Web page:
Learn How to Choose the Right Transparency Option for Your Web Map

Applying transparency to symbols in a web map is a useful cartographic technique for displaying overlapping features without completely obscuring the details underneath, as this graphic of spending on alcoholic beverages in the city of Houston, Texas, illustrates.

When you create web maps in ArcGIS Online, you can use both of these two symbol transparency methods—layer transparency and color transparency. This tip explains how to use both these options so that you can choose the one that best conveys the information you want in your web map.

What is the difference between these symbol transparency methods? Layer transparency is a property of the entire map layer. It applies a specified transparency percentage to all the features in the layer uniformly. Color transparency, on the other hand, allows different transparency properties to be applied to individual feature symbols instead of the layer as a whole.

The transparency method you select for your web map layers is important. In general, color transparency will give you better rendering speed, so if drawing performance—the time it takes your layer to display in the web map—is critical to your map’s success, this could be your best choice. However, color transparency will also blend the colors of transparent symbols that overlap, resulting in symbology that is not in your legend. That may confuse or mislead your map users. So before choosing to use color transparency based on performance benefits alone, you should verify that this blending effect is cartographically appropriate for your map. Here is a quick exercise you can perform in ArcGIS Online to illustrate the cartographic differences in the two types of transparencies so you can effectively choose which one works best in your web map.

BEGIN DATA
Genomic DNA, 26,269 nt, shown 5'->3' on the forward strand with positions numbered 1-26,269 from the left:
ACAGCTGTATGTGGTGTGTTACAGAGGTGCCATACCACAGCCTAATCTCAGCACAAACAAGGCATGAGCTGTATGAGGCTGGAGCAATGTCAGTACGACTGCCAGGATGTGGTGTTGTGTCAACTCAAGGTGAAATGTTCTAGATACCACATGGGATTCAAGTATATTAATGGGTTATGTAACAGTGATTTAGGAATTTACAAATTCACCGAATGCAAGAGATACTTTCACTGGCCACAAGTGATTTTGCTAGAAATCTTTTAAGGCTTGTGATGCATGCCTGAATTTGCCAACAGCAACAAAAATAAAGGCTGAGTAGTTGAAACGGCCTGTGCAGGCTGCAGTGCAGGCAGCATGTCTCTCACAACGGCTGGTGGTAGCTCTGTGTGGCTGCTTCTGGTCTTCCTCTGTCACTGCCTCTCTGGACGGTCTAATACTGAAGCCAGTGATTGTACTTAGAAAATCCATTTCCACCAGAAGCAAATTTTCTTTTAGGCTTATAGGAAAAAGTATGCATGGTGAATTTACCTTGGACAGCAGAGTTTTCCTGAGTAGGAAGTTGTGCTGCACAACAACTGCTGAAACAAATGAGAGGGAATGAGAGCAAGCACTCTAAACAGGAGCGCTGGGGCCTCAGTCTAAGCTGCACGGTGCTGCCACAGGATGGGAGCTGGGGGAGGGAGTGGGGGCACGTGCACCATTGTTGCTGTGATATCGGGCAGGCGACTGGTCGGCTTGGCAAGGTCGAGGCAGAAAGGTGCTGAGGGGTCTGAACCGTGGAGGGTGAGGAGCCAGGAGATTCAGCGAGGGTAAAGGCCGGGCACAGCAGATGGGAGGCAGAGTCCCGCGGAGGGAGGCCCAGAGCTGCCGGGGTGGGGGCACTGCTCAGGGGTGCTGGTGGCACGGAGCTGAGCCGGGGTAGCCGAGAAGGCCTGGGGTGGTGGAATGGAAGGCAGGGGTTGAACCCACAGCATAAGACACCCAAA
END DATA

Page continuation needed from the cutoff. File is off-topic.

Step One: Open ArcGIS Online ( and click Map to open the map viewer. Click Basemap and switch the basemap to the Light Gray Canvas.

This will provide a lighter background to better contrast with the graphics you are going to add next.

Step Two: After changing the basemap, click Add > Add Map Notes to add a new map notes layer to the map. For Name, type Layer Transparency, then click Create.

Step Three: In the Add Features menu, click the Rectangle tool and then click the map to add a new rectangle. In the pop-up window, click Change Symbol and choose the first blue symbol in the palette. Also change the outline color to red (any red will do).

Notice that the transparency for this symbol is 0 percent, meaning that the symbol will be completely opaque. When you have modified the symbol, click Done to close the Change Symbol dialog box and click Close to close the pop-up window for your new rectangle.

Using the same process, add another rectangle with the same symbol. Make sure that the two rectangles overlap a little, as in the graphic below.

Now that there are two features in the map notes layer, you will add some layer transparency to explore the effect on the overlapping area between the two rectangles.